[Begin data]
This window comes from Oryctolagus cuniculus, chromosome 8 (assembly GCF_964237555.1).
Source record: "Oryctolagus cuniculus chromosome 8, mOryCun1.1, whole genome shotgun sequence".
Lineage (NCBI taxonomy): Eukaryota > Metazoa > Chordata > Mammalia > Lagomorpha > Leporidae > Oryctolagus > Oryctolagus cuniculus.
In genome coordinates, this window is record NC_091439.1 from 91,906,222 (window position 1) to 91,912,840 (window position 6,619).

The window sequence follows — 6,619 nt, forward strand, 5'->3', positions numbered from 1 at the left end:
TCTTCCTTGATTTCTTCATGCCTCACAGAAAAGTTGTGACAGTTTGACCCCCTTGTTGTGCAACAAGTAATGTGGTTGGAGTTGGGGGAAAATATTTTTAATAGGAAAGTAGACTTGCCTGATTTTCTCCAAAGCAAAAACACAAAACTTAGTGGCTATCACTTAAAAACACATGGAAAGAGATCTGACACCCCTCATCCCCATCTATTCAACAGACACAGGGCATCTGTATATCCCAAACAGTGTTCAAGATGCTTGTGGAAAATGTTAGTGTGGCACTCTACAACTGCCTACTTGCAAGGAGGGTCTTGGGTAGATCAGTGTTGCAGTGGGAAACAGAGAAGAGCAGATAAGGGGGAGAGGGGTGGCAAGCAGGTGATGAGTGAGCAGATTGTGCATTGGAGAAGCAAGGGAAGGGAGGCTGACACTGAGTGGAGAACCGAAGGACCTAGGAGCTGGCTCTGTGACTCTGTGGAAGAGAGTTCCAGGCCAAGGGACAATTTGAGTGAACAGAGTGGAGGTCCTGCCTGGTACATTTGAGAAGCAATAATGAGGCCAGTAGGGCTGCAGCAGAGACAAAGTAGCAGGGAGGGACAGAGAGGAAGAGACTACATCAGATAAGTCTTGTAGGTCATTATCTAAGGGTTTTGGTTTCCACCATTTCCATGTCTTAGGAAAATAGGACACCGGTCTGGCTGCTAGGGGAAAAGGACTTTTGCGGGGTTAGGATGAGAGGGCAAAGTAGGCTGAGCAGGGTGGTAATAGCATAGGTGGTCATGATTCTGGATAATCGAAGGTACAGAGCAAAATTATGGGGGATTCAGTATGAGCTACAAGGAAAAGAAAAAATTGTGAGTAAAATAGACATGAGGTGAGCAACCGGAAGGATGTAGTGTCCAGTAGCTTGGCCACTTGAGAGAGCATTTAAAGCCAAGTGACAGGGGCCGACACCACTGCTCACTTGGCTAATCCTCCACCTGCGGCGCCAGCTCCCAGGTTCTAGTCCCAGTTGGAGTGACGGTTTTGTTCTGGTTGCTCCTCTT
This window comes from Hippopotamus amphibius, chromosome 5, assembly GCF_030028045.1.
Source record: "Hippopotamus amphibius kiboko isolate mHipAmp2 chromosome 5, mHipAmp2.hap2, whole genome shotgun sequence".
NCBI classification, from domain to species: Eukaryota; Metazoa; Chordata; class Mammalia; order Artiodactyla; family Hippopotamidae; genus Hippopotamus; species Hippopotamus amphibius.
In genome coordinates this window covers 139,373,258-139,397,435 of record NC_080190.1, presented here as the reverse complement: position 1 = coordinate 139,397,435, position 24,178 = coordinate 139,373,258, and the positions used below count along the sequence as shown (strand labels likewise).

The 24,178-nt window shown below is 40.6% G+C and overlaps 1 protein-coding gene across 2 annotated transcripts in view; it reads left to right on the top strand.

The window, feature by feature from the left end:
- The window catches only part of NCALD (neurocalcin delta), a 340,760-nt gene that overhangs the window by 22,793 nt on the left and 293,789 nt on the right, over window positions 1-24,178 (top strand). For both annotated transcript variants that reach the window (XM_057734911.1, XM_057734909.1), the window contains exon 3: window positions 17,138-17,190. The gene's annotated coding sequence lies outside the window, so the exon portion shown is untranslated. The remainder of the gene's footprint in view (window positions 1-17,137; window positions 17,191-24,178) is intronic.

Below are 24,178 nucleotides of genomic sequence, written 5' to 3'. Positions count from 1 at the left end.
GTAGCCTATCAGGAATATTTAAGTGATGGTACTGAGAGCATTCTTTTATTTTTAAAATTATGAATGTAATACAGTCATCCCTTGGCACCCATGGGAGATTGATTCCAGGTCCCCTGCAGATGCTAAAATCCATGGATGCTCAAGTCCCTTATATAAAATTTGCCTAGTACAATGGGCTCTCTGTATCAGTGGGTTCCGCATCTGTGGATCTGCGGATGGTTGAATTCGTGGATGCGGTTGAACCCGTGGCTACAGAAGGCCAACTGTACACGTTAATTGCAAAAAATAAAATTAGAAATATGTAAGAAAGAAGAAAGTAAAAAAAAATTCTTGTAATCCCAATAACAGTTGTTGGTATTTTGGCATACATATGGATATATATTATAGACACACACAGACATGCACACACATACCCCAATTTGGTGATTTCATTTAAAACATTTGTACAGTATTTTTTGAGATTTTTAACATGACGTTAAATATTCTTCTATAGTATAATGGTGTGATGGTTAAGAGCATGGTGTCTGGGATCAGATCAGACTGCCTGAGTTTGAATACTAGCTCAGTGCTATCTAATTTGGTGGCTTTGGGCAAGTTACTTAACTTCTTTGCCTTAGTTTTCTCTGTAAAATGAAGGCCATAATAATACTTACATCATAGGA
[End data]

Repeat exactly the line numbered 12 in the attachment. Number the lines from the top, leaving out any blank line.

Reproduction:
The window, feature by feature from the left end: